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For the week ending 2 October 2004 / 17 Tishri 5765

At Home in the Succa

by Rabbi Yirmiyahu Ullman - www.rabbiullman.com
The Color of HeavenArtscroll

From: Jenny in Newport

Dear Rabbi,

I understand that we are to consider the Succa as our permanent dwelling during the festival, while our houses are to be considered of secondary importance. For this reason, we are to eat, sleep and otherwise be in the Succa as we normally dwell in our homes. My question is, why then must we only be engaged in holy acts like learning or praying, and refrain from mundane acts or idle speech. Shouldnt we feel at home in the Succa, talking about whatever we want, or watching TV or whatever?

Dear Jenny,

The Succa represents the Clouds of Glory with which G-d encompassed the Jews as they traveled in the desert. These clouds protected them from the heat of the sun and sheltered them from rain or wild winds. They even miraculously smoothed out the ground before them such that they literally walked on the clouds, and served as a dry cleaning service that continuously permeated their clothing and prevented it from wear and tear.

Why did G-d choose to house them this way? To free them from the need to shelter themselves in order to have time to learn Torah and engage in spiritual pursuits that would bring them closer to G-d during those formative years between leaving Egypt and reaching permanent settlement in the Land of Israel. Once they settled the land, not everyone was able to maintain that intimate connection with G-d, and the mundane pursuits of life raised challenges to their spirituality. Once a year, after they finished toiling to harvest the summer crops, G-d invited the Jewish people to rekindle the intimacy of those early years, under a star-studded canopy, enveloped in the Succa, in order to learn Torah, pray and reconnect with the Divine.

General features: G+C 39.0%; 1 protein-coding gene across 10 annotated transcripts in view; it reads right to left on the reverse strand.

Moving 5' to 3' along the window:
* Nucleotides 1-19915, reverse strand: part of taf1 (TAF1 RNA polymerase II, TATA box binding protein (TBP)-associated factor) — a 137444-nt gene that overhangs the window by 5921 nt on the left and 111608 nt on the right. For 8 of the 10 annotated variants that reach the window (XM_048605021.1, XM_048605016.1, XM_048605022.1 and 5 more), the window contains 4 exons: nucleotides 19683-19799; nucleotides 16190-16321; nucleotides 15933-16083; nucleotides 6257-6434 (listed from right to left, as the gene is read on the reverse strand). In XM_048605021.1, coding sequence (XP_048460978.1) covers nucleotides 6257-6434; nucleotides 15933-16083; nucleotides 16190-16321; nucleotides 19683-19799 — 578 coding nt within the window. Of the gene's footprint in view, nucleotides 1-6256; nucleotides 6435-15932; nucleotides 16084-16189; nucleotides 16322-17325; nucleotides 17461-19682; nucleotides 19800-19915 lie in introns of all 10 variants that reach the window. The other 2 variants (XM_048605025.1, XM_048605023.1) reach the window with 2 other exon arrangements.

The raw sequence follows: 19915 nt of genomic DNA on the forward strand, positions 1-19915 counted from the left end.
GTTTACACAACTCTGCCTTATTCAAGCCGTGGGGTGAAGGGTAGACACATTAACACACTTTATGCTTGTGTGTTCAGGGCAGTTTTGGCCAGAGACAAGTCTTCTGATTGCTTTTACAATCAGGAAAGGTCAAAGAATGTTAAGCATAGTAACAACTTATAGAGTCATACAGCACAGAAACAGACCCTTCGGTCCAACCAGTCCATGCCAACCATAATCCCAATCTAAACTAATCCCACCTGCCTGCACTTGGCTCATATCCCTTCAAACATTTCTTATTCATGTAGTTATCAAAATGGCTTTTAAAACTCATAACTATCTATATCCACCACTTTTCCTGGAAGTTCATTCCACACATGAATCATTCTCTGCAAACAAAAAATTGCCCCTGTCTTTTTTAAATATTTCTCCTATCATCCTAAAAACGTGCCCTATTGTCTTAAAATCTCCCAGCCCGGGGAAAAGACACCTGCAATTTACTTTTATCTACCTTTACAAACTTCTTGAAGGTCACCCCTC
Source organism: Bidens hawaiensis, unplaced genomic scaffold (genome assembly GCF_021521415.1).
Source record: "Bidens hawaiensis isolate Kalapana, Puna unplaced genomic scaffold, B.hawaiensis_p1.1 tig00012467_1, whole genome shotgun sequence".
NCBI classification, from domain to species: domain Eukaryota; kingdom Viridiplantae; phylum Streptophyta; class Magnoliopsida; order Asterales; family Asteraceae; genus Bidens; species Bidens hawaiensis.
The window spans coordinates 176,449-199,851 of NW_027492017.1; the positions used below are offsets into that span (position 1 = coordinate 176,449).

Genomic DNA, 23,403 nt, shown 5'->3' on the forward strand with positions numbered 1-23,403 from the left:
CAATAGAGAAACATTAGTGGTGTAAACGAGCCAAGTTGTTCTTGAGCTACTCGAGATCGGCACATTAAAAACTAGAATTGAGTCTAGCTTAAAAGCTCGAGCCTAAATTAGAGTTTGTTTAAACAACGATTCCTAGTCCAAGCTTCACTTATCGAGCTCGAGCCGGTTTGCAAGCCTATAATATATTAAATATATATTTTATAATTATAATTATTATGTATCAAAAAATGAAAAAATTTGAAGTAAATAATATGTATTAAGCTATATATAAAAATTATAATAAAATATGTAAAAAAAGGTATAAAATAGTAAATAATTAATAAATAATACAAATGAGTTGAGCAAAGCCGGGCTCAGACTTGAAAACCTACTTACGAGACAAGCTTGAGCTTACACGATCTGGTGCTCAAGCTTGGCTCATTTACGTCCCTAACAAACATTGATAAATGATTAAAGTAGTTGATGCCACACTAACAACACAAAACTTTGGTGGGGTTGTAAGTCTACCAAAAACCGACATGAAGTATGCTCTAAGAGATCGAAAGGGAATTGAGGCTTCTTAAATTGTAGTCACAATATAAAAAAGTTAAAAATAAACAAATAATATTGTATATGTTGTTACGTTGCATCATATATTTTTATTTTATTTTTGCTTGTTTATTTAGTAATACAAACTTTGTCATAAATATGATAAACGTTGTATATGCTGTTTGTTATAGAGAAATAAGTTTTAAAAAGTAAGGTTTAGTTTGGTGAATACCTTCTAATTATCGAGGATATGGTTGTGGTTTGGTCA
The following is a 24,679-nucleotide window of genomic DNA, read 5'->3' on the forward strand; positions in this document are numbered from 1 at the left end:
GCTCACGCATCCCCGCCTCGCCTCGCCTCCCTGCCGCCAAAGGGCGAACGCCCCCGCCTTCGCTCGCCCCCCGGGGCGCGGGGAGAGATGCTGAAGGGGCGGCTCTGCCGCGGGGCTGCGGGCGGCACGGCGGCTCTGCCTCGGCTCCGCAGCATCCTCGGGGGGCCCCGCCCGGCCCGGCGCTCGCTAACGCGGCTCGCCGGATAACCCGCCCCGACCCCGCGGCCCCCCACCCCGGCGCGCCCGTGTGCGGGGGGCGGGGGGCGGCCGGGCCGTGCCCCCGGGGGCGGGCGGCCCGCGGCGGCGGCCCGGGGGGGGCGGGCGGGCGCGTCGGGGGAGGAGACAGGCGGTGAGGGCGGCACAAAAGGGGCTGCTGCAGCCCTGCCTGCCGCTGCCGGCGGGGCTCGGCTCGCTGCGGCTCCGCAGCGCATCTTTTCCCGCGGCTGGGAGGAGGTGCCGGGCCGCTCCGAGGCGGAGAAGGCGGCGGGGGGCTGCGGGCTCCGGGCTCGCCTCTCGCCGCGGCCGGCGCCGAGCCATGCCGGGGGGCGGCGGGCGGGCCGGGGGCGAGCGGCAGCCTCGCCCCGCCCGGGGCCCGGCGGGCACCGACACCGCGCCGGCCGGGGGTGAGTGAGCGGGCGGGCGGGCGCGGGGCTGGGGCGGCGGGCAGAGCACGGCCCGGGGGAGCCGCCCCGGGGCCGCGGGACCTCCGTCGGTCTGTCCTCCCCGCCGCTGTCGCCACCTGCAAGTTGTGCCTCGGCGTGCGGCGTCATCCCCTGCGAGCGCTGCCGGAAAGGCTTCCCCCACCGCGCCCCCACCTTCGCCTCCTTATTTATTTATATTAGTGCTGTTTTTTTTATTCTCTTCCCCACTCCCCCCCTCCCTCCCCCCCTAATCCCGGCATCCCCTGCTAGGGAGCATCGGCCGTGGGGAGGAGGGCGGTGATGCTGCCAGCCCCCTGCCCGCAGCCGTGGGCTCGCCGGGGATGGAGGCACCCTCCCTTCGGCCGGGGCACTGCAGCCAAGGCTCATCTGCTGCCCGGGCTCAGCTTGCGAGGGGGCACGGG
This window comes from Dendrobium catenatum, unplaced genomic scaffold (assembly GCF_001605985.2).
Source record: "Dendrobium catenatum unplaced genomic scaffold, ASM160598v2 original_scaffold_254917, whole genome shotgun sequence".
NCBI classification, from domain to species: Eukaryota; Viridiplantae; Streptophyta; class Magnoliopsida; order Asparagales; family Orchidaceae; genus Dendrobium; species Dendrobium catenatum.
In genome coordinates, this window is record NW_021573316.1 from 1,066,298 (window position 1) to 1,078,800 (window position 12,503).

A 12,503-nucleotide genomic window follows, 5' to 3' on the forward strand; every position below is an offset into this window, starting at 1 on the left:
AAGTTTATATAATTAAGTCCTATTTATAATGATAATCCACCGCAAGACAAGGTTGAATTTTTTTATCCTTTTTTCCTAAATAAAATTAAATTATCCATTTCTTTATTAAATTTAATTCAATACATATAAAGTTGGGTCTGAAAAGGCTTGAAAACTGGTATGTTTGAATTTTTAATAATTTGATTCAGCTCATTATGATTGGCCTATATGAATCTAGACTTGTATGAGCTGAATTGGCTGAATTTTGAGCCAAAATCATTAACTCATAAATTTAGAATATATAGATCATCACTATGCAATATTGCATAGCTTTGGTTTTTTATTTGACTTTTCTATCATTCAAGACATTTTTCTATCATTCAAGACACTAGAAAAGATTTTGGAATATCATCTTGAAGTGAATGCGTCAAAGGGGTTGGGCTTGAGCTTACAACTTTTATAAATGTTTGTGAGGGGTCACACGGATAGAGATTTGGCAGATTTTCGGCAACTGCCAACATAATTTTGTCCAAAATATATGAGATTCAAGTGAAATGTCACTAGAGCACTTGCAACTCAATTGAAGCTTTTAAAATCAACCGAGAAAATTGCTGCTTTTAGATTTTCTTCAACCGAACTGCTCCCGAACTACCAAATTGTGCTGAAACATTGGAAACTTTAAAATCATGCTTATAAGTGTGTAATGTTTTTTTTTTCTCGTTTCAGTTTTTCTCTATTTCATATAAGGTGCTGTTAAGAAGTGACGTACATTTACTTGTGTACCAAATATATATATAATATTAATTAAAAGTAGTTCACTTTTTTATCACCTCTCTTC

We too engage in a myriad of pursuits all year long - school, work, travel, TV and idle chatter too. The Succa is our opportunity to relocate our focal point from the fixed and permanent pursuit of the mundane, to the spontaneous spirituality of Sinai. By entering the Succa we are given the chance to immerse ourselves in the purifying remnants of those ancient Clouds of Glory, to be re-inspired and receive a spiritual uplift with which to infuse the coming year.

Therefore, during Succot, when we relate to our permanent homes as temporary while considering the temporary Succa dwelling as permanent, we are in fact expressing our reminiscent yearning for a time when the mundane will be secondary while spirituality will become the central focus of our lives, encompassing and permeating us with Clouds of Glory.

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